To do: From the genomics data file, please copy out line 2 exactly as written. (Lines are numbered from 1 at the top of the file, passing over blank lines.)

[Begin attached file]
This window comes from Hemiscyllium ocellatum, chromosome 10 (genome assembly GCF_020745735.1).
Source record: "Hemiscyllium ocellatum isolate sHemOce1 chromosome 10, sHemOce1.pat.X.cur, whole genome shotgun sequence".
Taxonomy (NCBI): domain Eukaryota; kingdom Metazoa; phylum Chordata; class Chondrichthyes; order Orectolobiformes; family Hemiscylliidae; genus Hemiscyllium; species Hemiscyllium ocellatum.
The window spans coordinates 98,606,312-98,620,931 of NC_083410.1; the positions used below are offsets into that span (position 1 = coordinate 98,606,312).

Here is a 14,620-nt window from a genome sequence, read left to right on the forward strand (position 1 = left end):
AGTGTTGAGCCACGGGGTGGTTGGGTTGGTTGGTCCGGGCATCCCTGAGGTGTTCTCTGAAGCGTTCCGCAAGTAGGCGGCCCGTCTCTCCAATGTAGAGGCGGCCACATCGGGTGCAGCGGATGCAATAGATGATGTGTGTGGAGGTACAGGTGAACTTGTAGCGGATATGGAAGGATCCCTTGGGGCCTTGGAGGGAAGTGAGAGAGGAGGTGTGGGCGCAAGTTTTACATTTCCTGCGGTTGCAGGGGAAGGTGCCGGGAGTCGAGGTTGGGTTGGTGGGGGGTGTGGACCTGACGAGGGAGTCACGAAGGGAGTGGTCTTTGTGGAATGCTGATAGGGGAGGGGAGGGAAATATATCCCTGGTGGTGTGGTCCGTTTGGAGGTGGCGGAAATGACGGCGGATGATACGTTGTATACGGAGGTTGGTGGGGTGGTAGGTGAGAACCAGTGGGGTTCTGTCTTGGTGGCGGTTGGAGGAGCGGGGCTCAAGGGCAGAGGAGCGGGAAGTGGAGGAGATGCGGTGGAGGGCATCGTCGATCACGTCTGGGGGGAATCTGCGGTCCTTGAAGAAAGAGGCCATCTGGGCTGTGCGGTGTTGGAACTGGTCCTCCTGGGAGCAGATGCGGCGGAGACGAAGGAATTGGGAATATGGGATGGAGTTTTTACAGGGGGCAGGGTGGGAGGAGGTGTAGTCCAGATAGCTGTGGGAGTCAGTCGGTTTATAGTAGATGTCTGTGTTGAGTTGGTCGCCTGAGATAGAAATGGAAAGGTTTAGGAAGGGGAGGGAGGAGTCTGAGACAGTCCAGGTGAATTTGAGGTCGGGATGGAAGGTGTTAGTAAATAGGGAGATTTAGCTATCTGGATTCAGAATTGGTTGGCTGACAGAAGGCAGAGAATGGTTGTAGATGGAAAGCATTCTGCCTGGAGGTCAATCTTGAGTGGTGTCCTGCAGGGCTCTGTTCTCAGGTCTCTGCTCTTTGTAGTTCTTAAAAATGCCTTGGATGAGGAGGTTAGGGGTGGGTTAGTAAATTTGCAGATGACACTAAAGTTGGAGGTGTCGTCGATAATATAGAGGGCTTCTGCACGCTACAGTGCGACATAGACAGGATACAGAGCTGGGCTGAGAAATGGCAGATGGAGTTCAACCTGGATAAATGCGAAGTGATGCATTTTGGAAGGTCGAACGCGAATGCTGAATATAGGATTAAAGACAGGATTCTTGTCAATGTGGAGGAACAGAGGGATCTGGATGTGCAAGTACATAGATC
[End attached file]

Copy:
Source record: "Hemiscyllium ocellatum isolate sHemOce1 chromosome 10, sHemOce1.pat.X.cur, whole genome shotgun sequence".